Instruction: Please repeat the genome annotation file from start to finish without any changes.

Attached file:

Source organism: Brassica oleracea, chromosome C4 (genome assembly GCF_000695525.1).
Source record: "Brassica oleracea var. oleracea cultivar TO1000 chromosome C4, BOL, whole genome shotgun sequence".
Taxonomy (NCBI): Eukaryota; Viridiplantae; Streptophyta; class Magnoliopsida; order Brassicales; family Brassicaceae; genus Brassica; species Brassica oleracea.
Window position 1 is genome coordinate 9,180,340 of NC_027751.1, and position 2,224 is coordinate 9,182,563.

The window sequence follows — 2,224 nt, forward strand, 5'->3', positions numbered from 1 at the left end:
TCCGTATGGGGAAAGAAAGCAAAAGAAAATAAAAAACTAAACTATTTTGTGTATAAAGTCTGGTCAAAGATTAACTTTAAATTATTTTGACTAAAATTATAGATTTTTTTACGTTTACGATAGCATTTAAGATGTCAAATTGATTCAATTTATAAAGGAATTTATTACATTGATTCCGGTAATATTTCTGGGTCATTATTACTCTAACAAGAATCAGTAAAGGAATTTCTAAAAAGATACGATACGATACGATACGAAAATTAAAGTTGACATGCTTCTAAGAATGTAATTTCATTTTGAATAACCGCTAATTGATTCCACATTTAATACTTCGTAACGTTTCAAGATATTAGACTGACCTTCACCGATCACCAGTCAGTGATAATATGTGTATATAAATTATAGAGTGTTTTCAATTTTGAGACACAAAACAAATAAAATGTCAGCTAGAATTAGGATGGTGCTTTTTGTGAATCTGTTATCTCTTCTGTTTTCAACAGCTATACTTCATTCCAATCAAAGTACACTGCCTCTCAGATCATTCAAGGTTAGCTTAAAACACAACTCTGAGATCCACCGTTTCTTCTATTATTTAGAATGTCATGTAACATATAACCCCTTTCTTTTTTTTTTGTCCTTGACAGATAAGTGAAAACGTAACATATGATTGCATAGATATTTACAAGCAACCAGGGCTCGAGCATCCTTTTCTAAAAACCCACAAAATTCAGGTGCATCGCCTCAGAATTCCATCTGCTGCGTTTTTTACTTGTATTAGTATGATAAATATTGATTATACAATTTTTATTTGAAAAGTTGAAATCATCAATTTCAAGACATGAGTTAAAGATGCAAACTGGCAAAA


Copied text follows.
Source organism: Brassica oleracea, chromosome C4 (genome assembly GCF_000695525.1).
Source record: "Brassica oleracea var. oleracea cultivar TO1000 chromosome C4, BOL, whole genome shotgun sequence".
Taxonomy (NCBI): Eukaryota; Viridiplantae; Streptophyta; class Magnoliopsida; order Brassicales; family Brassicaceae; genus Brassica; species Brassica oleracea.
Window position 1 is genome coordinate 9,180,340 of NC_027751.1, and position 2,224 is coordinate 9,182,563.

The window sequence follows — 2,224 nt, forward strand, 5'->3', positions numbered from 1 at the left end:
TCCGTATGGGGAAAGAAAGCAAAAGAAAATAAAAAACTAAACTATTTTGTGTATAAAGTCTGGTCAAAGATTAACTTTAAATTATTTTGACTAAAATTATAGATTTTTTTACGTTTACGATAGCATTTAAGATGTCAAATTGATTCAATTTATAAAGGAATTTATTACATTGATTCCGGTAATATTTCTGGGTCATTATTACTCTAACAAGAATCAGTAAAGGAATTTCTAAAAAGATACGATACGATACGATACGAAAATTAAAGTTGACATGCTTCTAAGAATGTAATTTCATTTTGAATAACCGCTAATTGATTCCACATTTAATACTTCGTAACGTTTCAAGATATTAGACTGACCTTCACCGATCACCAGTCAGTGATAATATGTGTATATAAATTATAGAGTGTTTTCAATTTTGAGACACAAAACAAATAAAATGTCAGCTAGAATTAGGATGGTGCTTTTTGTGAATCTGTTATCTCTTCTGTTTTCAACAGCTATACTTCATTCCAATCAAAGTACACTGCCTCTCAGATCATTCAAGGTTAGCTTAAAACACAACTCTGAGATCCACCGTTTCTTCTATTATTTAGAATGTCATGTAACATATAACCCCTTTCTTTTTTTTTTGTCCTTGACAGATAAGTGAAAACGTAACATATGATTGCATAGATATTTACAAGCAACCAGGGCTCGAGCATCCTTTTCTAAAAACCCACAAAATTCAGGTGCATCGCCTCAGAATTCCATCTGCTGCGTTTTTTACTTGTATTAGTATGATAAATATTGATTATACAATTTTTATTTGAAAAGTTGAAATCATCAATTTCAAGACATGAGTTAAAGATGCAAACTGGCAAAA